This is an early beta version that’s still a work in progress. We hope to develop and refine the contents going forward. In the meantime, we’re making it fully available to the public as-is. Started by the Jefferson County Historical Commission in the 1990s, it was transferred to the Golden History Museum-City of Golden in 2020.
|Address||One block W. of Easley Road and W. 60th Ave.|
|Quad||Golden 1965 (1980)|
|Section||S 10&11, T3S, R70W|
|Source||Interview, Ralph Churches, son of John C. Churches, 1975; "Colorado Transcript," 1-16-1901; Arvada Historical Society, "More Than Gold," pp. 23, 24; Biography of Carolyn Churches Robson, Arvada Historical Society Collection; J.C. Churches Homestead Records, National Archives, Washington, D.C.; Ogilvie, Carolyn, "History of Enterprise Grange No. 25," unpublished manuscript; "Rocky Mountain News," Jan. 15, 1881, p. 8, c.3.|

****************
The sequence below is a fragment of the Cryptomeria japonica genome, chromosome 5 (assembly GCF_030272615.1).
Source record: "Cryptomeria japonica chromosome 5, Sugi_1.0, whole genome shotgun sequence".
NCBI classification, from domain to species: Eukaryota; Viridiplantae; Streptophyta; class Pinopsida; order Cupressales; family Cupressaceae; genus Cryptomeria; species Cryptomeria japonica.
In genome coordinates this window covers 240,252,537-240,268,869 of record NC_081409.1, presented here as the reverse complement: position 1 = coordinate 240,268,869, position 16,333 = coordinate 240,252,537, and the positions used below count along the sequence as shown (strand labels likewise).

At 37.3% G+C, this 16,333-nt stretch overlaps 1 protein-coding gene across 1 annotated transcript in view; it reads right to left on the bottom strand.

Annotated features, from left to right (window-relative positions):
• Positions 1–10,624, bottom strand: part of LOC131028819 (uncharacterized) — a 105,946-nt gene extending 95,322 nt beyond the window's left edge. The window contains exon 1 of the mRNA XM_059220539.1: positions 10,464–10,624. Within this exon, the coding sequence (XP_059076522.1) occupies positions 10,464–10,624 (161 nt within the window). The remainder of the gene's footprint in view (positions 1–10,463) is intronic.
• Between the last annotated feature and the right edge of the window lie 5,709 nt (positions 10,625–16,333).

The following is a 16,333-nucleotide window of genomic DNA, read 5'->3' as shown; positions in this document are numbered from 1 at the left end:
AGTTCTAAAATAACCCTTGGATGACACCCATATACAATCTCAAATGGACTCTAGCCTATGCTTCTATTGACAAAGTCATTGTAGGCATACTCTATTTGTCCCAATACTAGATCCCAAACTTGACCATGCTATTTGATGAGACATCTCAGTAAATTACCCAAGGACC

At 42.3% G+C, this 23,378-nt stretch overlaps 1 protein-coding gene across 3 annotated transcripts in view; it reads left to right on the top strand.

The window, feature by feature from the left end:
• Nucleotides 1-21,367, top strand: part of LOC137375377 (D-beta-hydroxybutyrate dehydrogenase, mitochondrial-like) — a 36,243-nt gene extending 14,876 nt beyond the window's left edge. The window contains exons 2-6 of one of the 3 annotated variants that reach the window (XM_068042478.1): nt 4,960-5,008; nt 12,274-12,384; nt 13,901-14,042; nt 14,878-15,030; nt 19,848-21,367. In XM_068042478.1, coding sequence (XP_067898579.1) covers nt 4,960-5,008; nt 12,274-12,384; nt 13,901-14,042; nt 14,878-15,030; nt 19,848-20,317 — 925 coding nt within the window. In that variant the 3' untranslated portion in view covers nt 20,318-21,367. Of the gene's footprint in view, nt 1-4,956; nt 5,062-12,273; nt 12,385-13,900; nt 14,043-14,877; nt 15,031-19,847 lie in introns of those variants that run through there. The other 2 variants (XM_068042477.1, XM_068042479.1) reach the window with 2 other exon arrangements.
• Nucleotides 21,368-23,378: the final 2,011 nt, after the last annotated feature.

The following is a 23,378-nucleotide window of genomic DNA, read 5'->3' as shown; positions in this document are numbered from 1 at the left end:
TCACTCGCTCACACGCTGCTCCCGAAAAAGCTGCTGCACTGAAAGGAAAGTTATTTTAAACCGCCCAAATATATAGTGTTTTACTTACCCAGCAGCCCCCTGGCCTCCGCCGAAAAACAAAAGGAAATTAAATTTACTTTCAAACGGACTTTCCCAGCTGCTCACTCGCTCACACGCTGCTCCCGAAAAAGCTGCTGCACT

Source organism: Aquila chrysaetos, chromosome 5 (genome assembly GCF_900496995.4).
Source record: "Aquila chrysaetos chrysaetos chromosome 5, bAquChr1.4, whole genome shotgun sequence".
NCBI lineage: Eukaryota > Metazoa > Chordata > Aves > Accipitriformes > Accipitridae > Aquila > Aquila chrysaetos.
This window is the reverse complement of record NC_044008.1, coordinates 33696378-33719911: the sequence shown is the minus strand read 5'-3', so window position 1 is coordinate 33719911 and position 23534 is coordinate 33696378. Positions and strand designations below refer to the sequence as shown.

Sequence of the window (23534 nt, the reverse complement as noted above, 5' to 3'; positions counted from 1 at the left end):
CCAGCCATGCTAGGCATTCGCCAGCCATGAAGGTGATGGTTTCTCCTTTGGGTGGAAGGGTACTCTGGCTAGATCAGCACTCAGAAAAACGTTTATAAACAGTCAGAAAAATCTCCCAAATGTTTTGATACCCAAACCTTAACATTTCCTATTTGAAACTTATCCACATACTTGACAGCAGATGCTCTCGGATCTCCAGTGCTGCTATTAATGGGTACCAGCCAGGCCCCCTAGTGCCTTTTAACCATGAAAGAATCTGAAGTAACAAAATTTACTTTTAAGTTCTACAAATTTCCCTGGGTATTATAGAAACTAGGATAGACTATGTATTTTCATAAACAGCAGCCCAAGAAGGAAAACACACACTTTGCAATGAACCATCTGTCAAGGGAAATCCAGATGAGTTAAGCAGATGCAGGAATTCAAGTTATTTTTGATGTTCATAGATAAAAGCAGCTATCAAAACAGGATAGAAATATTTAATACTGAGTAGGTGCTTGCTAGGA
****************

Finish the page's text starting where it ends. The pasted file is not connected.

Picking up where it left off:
|Seealso||Enterprise Grange, No. 25|
|History||Named for John C. Churches, who built the stage stop for travelers in the 1860s. The buildings were still standing in 1998 and were owned by the Denver Water Board. Churches was born in Somerset, England (1817-1889). His father's name was John Churchhouse, but the surname was changed to Churches by the Jefferson County family. Churches came to Colorado in 1859 with Asahel Haines and John Higgins. He filed his citizenship papers in 1862 and received the patent for his homestead in 1869. This record indicated that he built a stone house, stone barn, corral, two water wells and a log barn. The stone house was used as a half-way station for travelers and their livestock on the way to the mountains. Churches built an irrigation ditch out of Ralston Creek and a reservoir, Churches Lake. He and his wife, Mary Ann Colepriet Churches, were instrumental in forming Enterprise Grange, No. 25 in 1874. Churches was the first Worthy Master.|